Government schools and private institutions, which will both be under the authority’s oversight, will have five years to meet the authority’s quality standards and obtain accreditation once the bill establishing the authority makes it through the House of Representatives and its executive regulations are published. According to Megahed, the new authority aims to accredit 2,500 schools. This is a significant increase from the 35 technical schools that are currently accredited.
In addition to providing accreditation specifically for vocational education institutions, the authority is mandated with focusing on encouraging PPP schools set up as part of the government’s strategy to develop the technical education and training sector in Egypt until 2030, Megahed tells Enterprise.
The authority is being given independence from the Education Ministry in terms of funding, and will report directly to the cabinet, instead of the ministry. The majority of the funding will come from fees it will charge private vocational schools for accreditation, but international partners such as the Italian Debt-Swap Fund along with future partners such as the German Development Agency (GIZ), the European Union, and USAID could also give a helping hand in the future, according to Megahed.
Since the new body will work closely with the private sector, its board of trustees will include industry players alongside gov’t officials: The new board of trustees will include representatives of the Federation of Egyptian Industries, the Federation of Egyptian Chambers of Commerce, the Federation of Tourist Chambers, and the Federation of Building and Construction — whose members are private sector players. The board will also include representatives from the ministries of education, manpower, trade and industry, planning, and international cooperation, according to Megahed.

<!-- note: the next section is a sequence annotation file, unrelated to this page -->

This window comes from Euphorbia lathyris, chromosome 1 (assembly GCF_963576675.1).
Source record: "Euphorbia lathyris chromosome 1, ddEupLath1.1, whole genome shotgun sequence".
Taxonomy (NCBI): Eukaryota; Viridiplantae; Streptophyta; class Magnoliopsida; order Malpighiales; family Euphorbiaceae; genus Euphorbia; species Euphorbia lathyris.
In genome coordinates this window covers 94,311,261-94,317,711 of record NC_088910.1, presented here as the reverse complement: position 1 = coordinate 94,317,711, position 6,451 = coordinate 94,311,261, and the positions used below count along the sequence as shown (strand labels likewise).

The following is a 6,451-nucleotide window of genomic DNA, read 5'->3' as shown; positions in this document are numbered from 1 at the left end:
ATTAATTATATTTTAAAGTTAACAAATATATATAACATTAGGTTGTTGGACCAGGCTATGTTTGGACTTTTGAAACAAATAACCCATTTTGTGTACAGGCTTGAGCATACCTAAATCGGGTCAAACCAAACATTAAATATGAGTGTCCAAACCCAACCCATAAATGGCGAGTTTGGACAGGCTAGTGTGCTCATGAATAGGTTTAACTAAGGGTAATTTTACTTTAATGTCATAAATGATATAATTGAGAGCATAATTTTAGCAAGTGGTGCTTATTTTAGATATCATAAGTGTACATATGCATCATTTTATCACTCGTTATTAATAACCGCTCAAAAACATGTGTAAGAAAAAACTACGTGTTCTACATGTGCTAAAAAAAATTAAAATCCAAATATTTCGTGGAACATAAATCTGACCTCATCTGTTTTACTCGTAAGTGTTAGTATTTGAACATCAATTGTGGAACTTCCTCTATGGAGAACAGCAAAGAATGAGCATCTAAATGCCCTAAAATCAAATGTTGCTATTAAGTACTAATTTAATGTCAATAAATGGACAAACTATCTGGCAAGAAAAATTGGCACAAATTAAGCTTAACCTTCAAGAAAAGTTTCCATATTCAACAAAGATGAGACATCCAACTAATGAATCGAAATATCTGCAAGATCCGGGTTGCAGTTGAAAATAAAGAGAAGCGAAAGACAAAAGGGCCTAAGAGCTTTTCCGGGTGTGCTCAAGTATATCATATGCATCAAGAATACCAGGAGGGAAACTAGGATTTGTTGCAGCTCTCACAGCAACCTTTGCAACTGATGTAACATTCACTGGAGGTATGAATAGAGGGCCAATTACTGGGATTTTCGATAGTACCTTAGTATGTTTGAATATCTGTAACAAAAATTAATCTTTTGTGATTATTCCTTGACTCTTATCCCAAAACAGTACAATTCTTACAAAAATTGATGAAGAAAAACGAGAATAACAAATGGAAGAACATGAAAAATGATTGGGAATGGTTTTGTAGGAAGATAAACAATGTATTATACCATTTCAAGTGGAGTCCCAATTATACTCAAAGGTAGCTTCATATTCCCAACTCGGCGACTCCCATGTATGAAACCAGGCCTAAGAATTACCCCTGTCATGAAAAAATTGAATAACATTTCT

The private sector sees the value of encouraging vocational training but has been seeking incentives and a more streamlined process that cuts red tape to really get on board, Federation of Egyptian Industries board member Mohamed Saad Eldin had told us previously. The government is looking to sweeten the terms by offering tax exemptions that partner with the Education Ministry, Megahed tells us, but Saad Eldin had suggested that incentives alone cannot offset the burden of the red tape.